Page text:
What are the symptoms and Duration of the Flu?

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After the Ile-de-France, the flu spreads throughout metropolitan France in mid-December. Every year, the influenza epidemic causes annoying symptoms in millions of people, but also significant complications in many thousands. Doctissimo presents the signs of this viral disease, as well as its average duration.

Influenza-like symptoms vs. true flu symptoms
Duration of incubation, contagion, and recovery of influenza
Vaccination against influenza
Treatment of flu
symptômes grippe

Influenza is abundantly described in older medical books. As such, it is one of the oldest viral diseases. However, there is sometimes a tendency to use the term flu for a set of diseases that is not the flu virus, but a simple flu condition.

Influenza-like symptoms vs. true flu symptoms
Symptoms of influenza (or flu-like illness)
Several features distinguish the flu syndrome from the true flu. The symptoms of ILI are often transient and of moderate intensity. Those responsible for these “false flu” are syncytial respiratory viruses (SRV), parainfluenza viruses, adenoviruses, rhinoviruses, enteroviruses, coronaviruses …

Symptoms of true flu, viral and seasonal
On the other hand, real influenza, seasonal and viral, is characterized by symptoms of a strong intensity occurring suddenly :

An intense fever (around 39 ° C);
Intense fatigue (asthenia);
Headaches (headaches);
Aches and pains (diffuse muscular and articular pains);
Sometimes a cough and nasal congestion .
Far from being as harmless as its counterparts, the influenza virus remains in France a leading cause of infectious mortality. In France, he is responsible each year for several thousand deaths.

The influenza viruses (Influenza)

Influenza viruses belong to the family Orthomyxoviridae and the genus Influenzavirus, of which there are three types A, B and C. Type A and B viruses are responsible for annual influenza epidemics, but the only type A viruses are the origin of influenza pandemics. Type C virus seems to be linked to sporadic cases.

Type A viruses are the most common and most virulent; several subtypes are distinguished by their surface antigens, hemagglutinin (H1 to H16) and neuraminidase (N1 to N9). This gives therefore 144 possible combinations, but for seasonal flu, the viruses involved boils down to H1, H2, H3 and N1 or N2 responsible for the annual flu.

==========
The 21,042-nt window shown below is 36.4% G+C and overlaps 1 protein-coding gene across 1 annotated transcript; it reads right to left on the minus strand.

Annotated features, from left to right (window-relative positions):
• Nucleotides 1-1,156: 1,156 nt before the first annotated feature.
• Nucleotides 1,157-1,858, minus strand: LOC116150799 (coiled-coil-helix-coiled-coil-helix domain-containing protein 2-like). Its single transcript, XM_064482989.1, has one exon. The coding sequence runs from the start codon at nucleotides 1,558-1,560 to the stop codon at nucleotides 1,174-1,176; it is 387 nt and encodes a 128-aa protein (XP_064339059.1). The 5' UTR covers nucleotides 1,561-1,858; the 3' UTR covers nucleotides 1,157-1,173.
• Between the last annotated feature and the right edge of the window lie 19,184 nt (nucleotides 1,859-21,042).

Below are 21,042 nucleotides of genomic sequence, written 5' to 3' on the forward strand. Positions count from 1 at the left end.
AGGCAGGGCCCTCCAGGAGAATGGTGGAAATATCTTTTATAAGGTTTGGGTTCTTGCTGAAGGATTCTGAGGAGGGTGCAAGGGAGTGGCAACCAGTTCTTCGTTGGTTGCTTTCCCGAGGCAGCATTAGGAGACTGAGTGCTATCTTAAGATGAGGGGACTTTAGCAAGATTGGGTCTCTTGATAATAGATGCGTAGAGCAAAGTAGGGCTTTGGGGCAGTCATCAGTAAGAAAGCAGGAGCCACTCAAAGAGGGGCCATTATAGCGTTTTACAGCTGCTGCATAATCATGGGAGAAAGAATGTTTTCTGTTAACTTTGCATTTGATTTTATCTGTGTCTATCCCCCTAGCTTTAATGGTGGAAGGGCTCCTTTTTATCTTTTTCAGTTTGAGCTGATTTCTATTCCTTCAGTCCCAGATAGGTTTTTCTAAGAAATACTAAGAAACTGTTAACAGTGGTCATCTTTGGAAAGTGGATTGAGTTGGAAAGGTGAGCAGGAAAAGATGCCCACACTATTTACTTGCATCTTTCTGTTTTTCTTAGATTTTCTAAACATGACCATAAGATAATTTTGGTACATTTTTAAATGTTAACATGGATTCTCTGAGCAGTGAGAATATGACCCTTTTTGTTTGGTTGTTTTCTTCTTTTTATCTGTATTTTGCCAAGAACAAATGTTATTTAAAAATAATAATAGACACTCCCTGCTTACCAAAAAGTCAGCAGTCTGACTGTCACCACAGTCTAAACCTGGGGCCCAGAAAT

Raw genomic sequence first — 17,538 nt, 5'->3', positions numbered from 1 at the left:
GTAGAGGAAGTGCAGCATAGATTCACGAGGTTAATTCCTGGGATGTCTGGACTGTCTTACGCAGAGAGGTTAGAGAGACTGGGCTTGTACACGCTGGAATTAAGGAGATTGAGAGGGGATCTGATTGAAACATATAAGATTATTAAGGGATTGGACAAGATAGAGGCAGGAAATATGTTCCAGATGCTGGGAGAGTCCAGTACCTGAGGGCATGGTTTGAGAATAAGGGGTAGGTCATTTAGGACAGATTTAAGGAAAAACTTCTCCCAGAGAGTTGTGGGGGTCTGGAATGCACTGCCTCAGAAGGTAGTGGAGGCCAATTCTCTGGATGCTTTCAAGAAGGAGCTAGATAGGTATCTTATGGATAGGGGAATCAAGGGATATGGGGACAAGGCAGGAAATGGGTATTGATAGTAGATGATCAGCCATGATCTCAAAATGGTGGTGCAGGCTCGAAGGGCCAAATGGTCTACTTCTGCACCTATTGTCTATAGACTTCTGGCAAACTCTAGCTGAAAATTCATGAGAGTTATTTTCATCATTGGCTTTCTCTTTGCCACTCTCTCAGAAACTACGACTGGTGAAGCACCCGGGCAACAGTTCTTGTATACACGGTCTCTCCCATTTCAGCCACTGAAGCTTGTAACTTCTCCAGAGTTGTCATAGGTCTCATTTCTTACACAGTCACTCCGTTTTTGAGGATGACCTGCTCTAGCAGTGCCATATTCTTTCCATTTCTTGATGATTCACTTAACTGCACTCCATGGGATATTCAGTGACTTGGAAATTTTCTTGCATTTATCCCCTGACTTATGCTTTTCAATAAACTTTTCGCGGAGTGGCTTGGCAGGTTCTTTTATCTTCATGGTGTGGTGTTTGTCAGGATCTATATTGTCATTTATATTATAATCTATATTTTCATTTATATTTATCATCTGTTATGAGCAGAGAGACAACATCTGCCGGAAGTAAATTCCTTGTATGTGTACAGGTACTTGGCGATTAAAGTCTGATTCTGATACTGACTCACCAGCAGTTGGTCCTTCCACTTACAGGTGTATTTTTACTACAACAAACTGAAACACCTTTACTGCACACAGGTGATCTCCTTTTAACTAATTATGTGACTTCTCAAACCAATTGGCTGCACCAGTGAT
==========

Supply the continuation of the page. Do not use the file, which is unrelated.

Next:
Duration of incubation, contagion and recovery of influenza
The incubation time of the flu (between the virus contamination and the first symptoms) varies between 24 and 48 hours. The patient is contagious for an average period of six days, including before the symptoms appear. In non-compromised individuals, recovery is complete after one to two weeks.

Vaccination against influenza
Vaccination against influenza is recommended at:

  • Pregnant women, notwithstanding of the trimester of pregnancy;
  • people, including kids from the age of 6 months, who have the following diagnosis:
    chronic bronchopulmonary diseases fitting the criteria of ALD 14 (asthma and COPD),
    Obstructive or limiting chronic respiratory insufficiencies despite of the cause, including neuromuscular diseases at risk for respiratory decompensation, upper or lower airway malformations, lung malformations or chest malformations,
    chronic respiratory diseases that do not meet the criteria of ALD but may be aggravated or decompensated by an influenza illness, including asthma, chronic bronchitis, bronchiectasis, bronchial hyperresponsiveness,
  • broncho-pulmonary dysplasias,
  • cystic fibrosis,
  • congenital heart defects cyanogenic or with PAH and heart failure,
  • severe valvulopathies,
  • severe heart failure,
  • severe arrhythmias warranting long-term treatment,
  • coronary diseases,